French cheese used to power 1,500 homes

Recycling the residues left over from cheese production is allowing farmers to produce energy across France.

French cheese used to power 1,500 homes
A cheesemaker with some Beaufort cheese. Photo: AFP

The French have known for a long time that cheese is the answer to many of life’s problems. But only recently has it been used an alternative energy source – one which supplies a year's electricity for 1,500 people in eastern France.

Producers of Beaufort cheese in the Savoie department have begun recycling the residues left over from cheese production to create new products and produce energy.

Almost 650 dairy farmers from the area have been working since October on innovative ways to re-use their waste. Producing 1kg of Beaufort cheese requires 10 litres of milk, and once the cheese has been made, the farmers are left with nine litres of lactoserum or whey – which up until now they have been forced to sell at a loss.

Reusing the waste to create more produce has opened up new possibilities for the troubled farm industry.

“The idea of the project is to use all that’s left in this whey to turn it into produce – butter, protein powder, ricotta,” Yvon Bochet, president of the Beaufort farmers' union, told BFM TV.

Making these whey products creates more residues, including sugar water, which in turn are reused by being sent to a bio-gas plant.

The plant, the only one of its kind in the world, is able to turn 99 percent of the cheese waste into biogas, which creates electricity and hot water for the plant.

The process allows French engineering company Valbio to provide electricity for 1,500 people each year.

And on top of being environmentally friendly, the region’s economy also stands to benefit. Ten new roles have been created to handle the new stages of production, and the industry is estimated to bring in €6 million per year.



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France increases to €9,000 grants for property owners

A French scheme to provide financial aid to property owners seeking to replace oil and gas boilers with eco-friendly alternatives has been extended, with grants of up to €9,000 now available.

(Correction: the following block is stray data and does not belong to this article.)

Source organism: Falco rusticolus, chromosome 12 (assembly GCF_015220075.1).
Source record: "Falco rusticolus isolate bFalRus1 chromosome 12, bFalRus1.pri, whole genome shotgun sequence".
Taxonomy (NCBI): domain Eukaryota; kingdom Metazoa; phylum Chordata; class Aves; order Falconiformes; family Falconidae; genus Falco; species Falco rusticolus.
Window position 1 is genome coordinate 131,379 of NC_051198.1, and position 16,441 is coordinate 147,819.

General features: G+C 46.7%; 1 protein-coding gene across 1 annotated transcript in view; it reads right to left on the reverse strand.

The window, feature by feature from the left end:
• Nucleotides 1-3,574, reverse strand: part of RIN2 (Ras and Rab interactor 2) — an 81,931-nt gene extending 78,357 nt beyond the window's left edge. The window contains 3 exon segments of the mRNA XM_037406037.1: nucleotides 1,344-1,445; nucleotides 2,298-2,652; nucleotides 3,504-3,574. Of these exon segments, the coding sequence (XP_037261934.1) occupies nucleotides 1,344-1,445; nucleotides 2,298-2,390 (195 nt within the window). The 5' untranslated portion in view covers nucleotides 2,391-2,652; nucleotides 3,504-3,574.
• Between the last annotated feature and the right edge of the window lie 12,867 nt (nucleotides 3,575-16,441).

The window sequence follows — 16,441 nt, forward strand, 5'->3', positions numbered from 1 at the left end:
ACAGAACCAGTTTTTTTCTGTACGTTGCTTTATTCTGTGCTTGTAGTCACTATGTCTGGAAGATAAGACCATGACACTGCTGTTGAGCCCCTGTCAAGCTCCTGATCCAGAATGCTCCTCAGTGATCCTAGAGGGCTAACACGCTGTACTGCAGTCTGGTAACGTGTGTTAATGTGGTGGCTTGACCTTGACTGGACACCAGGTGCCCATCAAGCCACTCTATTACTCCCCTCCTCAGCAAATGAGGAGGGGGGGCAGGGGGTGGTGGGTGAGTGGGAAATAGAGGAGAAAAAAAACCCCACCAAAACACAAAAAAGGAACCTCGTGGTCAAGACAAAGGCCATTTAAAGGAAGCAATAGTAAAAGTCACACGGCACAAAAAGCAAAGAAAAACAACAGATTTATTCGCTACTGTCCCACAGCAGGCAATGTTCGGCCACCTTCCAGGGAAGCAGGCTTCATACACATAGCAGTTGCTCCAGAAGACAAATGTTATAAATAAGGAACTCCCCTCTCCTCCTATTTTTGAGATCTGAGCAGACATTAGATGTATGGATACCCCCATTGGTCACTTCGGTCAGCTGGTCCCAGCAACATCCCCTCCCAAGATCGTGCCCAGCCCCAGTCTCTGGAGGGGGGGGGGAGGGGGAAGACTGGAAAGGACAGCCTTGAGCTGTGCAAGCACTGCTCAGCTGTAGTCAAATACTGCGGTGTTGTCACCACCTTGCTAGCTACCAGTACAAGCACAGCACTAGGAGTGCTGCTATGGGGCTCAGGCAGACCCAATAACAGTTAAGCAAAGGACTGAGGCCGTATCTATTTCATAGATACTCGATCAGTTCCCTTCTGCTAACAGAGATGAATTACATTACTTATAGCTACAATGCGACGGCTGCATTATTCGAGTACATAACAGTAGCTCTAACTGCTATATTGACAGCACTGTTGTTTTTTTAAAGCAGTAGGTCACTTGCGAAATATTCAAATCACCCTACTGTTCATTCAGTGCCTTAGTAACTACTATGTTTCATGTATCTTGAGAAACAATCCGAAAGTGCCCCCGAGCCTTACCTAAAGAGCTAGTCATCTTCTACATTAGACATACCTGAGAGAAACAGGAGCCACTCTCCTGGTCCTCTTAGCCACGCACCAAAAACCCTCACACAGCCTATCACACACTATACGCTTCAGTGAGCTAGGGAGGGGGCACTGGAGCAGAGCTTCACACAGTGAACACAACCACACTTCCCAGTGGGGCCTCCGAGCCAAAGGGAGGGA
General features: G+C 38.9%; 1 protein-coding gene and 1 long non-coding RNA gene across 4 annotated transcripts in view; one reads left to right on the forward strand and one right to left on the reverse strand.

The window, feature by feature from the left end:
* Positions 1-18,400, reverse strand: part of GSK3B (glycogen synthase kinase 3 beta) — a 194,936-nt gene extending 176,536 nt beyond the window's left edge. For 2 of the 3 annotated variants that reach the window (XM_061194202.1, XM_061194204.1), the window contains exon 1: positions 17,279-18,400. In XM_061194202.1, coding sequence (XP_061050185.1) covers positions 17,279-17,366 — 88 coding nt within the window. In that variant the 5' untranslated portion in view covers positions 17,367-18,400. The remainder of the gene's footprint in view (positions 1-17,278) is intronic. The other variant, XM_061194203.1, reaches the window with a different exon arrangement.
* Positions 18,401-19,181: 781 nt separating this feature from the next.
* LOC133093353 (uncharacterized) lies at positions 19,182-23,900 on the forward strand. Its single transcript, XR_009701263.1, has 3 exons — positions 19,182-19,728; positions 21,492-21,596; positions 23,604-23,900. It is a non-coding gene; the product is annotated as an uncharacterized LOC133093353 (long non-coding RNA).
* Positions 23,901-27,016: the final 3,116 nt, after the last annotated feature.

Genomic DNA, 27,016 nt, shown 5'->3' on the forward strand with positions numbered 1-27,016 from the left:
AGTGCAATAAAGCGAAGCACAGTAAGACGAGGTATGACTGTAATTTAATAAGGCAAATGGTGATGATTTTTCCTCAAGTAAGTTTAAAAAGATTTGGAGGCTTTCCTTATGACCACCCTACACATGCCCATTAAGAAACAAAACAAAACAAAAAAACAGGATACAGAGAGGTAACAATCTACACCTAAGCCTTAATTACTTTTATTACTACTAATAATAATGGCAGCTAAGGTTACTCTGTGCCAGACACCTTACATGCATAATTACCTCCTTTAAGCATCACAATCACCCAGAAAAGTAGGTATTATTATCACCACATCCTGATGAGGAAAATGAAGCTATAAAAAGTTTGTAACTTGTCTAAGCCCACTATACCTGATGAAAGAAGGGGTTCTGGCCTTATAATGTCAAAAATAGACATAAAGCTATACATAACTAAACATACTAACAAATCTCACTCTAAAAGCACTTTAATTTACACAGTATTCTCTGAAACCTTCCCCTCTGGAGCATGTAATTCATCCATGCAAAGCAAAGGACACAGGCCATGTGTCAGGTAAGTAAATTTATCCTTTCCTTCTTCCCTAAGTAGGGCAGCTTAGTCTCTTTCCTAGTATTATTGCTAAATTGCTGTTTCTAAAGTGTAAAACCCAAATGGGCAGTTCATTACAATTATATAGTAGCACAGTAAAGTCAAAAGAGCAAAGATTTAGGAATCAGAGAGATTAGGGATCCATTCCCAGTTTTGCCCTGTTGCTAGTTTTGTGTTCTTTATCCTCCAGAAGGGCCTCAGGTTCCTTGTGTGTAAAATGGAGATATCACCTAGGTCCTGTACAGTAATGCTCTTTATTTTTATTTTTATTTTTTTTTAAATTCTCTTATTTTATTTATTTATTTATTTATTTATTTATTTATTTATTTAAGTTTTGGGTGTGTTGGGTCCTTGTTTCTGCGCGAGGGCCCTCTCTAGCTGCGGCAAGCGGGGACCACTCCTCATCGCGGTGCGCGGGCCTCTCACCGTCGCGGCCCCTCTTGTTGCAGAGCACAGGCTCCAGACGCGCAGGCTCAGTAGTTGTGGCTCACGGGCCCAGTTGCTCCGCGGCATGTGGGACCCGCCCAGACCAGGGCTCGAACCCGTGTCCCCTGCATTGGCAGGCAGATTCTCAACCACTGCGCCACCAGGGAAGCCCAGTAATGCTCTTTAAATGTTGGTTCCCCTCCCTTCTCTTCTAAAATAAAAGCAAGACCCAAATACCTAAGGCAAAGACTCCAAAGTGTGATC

France increases to €9,000 grants for property owners

The French government will increase the amount of money available to replace gas and oil-powered boilers through the MaPrimeRenov’ scheme, part of a package of measures announced by Prime Minister Jean Castex on Wednesday

Environment Minister Barbara Pompili said that from April 15th, some households would be able to benefit from an extra €1,000 to “accelerate the replacement of fossil fuel-powered boilers with renewable heating solutions”, such as heat pumps and biomass heaters. 

It will no longer be possible to use state funding to replace a gas boiler with another, more efficient gas boiler. 

This brings the total state aid available for replacing boilers up to €9,000. 

Who can benefit? 

The funding for boiler replacement is available through the MaPrimeRenov’ scheme – which is available to anyone who owns property in France. 

Applicants for funding do however need a French numéro fiscal (tax number) and a copy of their latest tax declaration, which means those who do not file the annual tax declaration in France are effectively excluded. 

You can only apply for funding if your property is more than two years old. 

The amount of money you could receive depends on a range of criteria including: household income; the number of people living in the household; and the location of the property. 

You can read more about the MaPrimeRenov’ scheme HERE

Why is the government doing this? 

The move essentially allows France to faire d’une pierre deux coups – hit two birds with one stone.

One one hand, it will allow the country to cut down on greenhouse gas emissions in the face of the global climate crisis. 

On the other, it allows France to reduce its dependency on Russian gas – which has become a government priority ever since the invasion of Ukraine.

French Prime Minister Jean Castex said the government would target and end to dependency on Russian energy by 2027. The construction of new nuclear plants announced in February will also assist in reaching this objective.

You can read more about the government’s measures to insulate the French economy from the war in Ukraine HERE